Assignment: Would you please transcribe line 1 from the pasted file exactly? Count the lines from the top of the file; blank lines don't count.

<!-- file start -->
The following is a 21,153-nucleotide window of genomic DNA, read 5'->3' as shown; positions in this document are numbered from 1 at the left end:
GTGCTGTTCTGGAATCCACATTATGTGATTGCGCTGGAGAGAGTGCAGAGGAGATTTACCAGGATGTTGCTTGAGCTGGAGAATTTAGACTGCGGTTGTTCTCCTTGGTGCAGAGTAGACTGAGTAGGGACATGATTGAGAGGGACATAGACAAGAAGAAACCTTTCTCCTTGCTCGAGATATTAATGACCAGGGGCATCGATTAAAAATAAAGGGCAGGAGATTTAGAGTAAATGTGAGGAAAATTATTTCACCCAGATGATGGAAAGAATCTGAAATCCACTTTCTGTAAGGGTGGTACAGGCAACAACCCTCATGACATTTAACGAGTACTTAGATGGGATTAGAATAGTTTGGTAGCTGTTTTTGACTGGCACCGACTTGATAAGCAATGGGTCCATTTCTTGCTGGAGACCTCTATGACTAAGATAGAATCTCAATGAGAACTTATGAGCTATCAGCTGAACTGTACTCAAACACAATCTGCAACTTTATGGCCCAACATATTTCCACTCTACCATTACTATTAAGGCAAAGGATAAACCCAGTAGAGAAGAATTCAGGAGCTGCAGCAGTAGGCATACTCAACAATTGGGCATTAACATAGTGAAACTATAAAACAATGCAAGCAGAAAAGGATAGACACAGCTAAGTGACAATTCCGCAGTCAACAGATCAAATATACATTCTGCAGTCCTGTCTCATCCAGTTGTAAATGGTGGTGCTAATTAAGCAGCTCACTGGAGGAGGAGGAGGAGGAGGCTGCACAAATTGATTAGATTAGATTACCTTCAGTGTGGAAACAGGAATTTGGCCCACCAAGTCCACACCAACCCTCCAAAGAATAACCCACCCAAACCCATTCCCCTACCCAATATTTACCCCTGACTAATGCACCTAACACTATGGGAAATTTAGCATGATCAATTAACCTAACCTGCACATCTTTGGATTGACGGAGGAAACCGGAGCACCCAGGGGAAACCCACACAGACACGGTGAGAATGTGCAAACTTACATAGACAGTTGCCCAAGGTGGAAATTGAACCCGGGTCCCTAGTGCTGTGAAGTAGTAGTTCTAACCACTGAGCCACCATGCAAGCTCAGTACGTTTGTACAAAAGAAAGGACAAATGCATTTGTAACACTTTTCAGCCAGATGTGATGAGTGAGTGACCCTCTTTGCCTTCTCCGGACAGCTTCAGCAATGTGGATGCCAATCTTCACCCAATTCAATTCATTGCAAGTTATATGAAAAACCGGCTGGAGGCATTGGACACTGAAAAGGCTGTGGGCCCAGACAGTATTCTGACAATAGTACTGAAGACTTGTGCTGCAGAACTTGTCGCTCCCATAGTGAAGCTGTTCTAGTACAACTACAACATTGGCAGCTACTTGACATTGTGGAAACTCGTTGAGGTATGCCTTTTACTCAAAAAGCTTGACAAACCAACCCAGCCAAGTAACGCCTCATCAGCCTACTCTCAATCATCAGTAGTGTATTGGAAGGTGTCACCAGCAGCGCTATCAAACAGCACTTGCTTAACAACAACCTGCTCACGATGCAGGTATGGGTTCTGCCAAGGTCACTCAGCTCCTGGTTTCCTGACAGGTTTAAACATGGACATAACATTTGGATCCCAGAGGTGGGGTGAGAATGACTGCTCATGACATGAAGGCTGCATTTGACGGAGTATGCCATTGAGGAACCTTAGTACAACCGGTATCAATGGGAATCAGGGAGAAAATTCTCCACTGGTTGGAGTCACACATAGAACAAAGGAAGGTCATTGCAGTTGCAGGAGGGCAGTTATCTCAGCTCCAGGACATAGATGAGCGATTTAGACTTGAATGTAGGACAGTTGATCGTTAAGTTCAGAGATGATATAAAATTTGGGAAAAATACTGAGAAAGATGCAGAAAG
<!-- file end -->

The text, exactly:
The following is a 21,153-nucleotide window of genomic DNA, read 5'->3' as shown; positions in this document are numbered from 1 at the left end: